• The sand pit Stunnebäke is located on the northern edge of the Damme Hills and has not been in mining as of late. Here, the landscape is still dominated by open sandy areas with lanes and higher slope edges. Nutrient-poor grassland vegetation is diverse. Woodland growth was present only at the edges of this area and as recultivation on older, already levelled and now reforested slopes. In addition to a larger, permanently water-bearing waterbody, there are temporary waterbodies such as lanes, ground depressions and soil compaction near landfills. Five of these existing small waterbodies were deepened as part of this action, and another twelve temporary or possibly permanently water-bearing small waterbodies with 50 square metres each were newly constructed. These were partly lined with clay soil, to ensure a better drainage.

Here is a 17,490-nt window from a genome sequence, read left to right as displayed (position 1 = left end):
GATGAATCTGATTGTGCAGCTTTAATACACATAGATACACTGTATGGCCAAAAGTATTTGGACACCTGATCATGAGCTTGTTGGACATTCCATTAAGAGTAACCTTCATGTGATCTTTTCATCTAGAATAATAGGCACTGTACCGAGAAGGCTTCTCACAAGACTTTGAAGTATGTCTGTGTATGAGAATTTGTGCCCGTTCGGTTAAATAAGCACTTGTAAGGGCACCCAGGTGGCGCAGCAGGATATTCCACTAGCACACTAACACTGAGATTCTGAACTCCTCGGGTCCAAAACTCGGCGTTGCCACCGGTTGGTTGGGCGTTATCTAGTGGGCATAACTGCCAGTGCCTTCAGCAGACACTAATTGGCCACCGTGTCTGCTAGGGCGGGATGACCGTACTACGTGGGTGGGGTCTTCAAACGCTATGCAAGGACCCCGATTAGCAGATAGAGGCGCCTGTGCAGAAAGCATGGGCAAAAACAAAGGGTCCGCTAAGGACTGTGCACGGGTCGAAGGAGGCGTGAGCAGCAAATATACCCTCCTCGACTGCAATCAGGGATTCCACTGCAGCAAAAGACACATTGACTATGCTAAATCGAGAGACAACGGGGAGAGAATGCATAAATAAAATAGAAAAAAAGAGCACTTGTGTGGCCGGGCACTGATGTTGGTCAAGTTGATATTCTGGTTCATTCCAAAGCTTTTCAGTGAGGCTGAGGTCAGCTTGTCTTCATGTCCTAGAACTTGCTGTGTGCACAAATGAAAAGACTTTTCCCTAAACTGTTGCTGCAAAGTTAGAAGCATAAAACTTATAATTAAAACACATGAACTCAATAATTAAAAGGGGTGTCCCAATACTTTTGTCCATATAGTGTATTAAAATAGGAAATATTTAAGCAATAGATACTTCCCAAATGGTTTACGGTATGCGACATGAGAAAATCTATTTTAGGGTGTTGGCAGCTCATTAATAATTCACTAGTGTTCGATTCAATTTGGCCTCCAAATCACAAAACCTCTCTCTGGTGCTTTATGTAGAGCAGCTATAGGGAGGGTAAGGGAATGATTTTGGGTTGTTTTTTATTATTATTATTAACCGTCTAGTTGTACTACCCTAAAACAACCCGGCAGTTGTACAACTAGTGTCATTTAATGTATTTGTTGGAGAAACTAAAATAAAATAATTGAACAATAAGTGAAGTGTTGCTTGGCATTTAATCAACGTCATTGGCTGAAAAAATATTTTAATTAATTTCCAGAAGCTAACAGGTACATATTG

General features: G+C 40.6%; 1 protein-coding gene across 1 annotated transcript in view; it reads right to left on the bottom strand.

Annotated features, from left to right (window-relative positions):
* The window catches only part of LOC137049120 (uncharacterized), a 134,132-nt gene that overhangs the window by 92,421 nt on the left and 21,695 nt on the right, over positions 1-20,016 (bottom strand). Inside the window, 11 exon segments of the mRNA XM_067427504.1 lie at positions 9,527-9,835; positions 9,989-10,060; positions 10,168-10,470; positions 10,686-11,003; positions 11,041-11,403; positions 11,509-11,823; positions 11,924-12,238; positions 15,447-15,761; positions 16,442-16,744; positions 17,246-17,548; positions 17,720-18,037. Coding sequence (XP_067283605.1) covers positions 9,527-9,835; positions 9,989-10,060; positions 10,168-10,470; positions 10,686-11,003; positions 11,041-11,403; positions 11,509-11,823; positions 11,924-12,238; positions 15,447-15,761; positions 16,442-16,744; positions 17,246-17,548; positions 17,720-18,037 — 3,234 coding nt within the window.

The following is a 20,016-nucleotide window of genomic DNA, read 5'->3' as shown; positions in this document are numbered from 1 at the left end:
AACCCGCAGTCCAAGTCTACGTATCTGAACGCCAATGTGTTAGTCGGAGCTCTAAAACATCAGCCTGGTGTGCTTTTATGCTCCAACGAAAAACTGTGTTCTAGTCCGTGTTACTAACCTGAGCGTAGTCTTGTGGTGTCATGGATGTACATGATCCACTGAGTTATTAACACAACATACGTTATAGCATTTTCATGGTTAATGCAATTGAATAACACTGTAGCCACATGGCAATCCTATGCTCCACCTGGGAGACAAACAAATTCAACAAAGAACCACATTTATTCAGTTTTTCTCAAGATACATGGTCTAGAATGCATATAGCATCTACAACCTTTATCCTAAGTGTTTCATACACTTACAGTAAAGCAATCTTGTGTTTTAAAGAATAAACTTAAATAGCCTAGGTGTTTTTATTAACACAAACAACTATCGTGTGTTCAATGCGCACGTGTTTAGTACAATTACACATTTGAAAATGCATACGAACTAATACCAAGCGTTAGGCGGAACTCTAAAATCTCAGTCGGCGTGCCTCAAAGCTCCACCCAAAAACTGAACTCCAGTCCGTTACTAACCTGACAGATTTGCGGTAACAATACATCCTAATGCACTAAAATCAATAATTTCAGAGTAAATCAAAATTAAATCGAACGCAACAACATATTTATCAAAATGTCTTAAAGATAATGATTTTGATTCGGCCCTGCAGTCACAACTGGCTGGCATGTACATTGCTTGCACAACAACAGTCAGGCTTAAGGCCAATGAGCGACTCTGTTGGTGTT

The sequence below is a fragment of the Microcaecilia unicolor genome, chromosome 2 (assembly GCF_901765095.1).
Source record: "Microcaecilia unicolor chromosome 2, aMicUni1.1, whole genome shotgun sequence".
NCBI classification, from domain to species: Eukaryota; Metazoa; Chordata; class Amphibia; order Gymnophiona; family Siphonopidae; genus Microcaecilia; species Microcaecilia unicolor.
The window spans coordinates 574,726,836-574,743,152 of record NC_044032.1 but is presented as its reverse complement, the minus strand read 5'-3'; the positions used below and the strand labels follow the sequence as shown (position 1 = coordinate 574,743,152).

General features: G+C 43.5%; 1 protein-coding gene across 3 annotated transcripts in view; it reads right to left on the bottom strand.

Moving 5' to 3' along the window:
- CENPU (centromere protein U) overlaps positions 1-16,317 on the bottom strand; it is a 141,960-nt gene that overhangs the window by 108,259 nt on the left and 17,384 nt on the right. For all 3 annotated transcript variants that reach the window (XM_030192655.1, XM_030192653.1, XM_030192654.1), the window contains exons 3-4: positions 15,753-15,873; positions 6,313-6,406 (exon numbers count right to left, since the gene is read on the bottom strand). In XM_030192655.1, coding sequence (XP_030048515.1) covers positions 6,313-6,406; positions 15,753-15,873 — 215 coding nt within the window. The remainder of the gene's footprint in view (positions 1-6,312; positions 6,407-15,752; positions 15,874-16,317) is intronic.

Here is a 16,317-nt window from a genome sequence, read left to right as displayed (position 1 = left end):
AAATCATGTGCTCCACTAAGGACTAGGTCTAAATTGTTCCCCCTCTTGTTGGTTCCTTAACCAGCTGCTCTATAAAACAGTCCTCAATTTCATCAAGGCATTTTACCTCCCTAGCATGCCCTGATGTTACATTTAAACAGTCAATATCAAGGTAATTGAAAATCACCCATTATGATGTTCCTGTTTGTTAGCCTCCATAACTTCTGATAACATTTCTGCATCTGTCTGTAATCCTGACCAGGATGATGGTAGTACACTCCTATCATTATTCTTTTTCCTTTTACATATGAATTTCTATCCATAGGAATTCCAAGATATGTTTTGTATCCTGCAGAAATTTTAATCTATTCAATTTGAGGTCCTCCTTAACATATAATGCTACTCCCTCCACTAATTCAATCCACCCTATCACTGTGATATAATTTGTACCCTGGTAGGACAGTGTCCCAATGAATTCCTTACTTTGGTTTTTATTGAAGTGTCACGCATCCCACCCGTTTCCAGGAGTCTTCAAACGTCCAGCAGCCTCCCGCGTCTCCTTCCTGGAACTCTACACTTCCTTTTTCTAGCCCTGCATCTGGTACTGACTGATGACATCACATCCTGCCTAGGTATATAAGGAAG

• The brook valley of the Haverbeeke is part of the special areas of conservation according to the Habitats Directive and runs through partially forested and agricultural areas. The considered section has been used extensively as a pasture for more than two decades. In the east and partly in the south, it is bordered by intensively used agricultural areas; in the north, west and partly in the south, it adjoins woodland with some very old trees. The brook feeds two permanently water-bearing waterbodies in the narrow valley. The area shows a clear relief and has different microclimates and soil moisture contents at a small scale. Here, as part of the LIFE IP actions, two temporary ponds were constructed and the topsoil was stripped.